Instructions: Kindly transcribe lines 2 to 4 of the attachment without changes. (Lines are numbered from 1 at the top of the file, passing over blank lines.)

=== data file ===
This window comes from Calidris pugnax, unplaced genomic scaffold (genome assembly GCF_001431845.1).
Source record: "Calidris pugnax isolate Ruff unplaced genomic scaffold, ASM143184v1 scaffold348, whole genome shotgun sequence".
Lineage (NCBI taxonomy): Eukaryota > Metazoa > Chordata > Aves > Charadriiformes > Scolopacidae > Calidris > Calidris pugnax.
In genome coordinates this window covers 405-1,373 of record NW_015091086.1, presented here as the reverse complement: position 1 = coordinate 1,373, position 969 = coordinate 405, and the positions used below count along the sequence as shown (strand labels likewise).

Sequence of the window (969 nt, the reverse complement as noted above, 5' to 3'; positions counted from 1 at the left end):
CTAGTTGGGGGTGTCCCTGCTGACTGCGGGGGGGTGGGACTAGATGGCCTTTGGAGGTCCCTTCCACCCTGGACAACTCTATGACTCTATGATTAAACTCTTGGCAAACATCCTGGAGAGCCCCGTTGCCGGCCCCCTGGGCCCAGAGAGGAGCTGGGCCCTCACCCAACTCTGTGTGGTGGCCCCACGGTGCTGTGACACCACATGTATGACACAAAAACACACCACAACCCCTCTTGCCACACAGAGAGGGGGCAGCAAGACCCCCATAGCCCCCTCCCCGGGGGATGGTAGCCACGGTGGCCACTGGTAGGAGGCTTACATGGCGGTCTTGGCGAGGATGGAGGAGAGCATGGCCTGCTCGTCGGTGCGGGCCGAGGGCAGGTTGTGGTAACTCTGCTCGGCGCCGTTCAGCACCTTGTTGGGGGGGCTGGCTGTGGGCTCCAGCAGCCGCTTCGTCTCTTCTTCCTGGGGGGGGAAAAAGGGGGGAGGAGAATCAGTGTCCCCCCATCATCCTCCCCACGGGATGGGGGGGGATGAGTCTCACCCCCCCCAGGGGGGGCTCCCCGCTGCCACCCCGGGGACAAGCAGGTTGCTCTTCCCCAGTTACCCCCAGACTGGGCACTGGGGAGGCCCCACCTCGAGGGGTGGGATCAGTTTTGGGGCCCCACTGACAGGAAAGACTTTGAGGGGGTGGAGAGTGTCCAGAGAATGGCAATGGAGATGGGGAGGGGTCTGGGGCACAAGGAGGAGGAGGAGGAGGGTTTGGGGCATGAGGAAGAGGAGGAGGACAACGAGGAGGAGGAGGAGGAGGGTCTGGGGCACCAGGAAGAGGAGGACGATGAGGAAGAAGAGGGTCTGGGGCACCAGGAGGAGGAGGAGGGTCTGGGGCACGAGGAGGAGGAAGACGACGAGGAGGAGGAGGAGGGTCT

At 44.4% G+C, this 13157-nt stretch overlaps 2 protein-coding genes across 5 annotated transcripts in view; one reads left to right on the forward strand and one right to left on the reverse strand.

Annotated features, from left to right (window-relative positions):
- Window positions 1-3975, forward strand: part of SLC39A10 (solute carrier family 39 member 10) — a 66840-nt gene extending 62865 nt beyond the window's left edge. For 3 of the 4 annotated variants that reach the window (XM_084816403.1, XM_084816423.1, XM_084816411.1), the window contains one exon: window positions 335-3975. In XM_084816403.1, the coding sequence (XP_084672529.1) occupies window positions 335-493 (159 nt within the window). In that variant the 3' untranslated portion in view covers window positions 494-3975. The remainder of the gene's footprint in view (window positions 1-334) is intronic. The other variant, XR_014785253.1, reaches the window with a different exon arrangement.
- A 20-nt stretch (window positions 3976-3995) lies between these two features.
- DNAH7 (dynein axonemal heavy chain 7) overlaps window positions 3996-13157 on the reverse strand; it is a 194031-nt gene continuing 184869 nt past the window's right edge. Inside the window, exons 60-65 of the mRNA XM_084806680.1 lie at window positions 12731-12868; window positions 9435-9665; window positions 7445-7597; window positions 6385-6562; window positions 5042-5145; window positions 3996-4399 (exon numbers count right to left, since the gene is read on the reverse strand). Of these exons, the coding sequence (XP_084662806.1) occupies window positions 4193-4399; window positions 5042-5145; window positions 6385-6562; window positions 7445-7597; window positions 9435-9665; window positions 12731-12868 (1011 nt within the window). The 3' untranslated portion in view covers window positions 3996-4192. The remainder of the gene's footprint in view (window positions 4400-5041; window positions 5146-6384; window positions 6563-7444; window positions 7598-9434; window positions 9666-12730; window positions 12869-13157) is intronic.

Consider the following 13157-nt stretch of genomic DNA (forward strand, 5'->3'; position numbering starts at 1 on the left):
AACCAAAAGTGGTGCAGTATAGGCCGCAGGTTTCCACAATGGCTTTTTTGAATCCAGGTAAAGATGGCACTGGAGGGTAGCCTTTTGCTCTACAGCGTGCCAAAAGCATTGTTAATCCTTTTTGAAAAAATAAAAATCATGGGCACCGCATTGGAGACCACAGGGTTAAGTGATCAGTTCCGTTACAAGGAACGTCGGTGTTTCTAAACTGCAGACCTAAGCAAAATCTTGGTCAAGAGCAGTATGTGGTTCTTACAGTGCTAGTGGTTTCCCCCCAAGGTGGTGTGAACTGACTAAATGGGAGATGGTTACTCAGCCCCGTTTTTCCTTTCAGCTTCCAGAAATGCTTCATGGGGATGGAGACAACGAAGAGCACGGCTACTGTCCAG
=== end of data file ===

Source record: "Calidris pugnax isolate Ruff unplaced genomic scaffold, ASM143184v1 scaffold348, whole genome shotgun sequence".
Lineage (NCBI taxonomy): Eukaryota > Metazoa > Chordata > Aves > Charadriiformes > Scolopacidae > Calidris > Calidris pugnax.
In genome coordinates this window covers 405-1,373 of record NW_015091086.1, presented here as the reverse complement: position 1 = coordinate 1,373, position 969 = coordinate 405, and the positions used below count along the sequence as shown (strand labels likewise).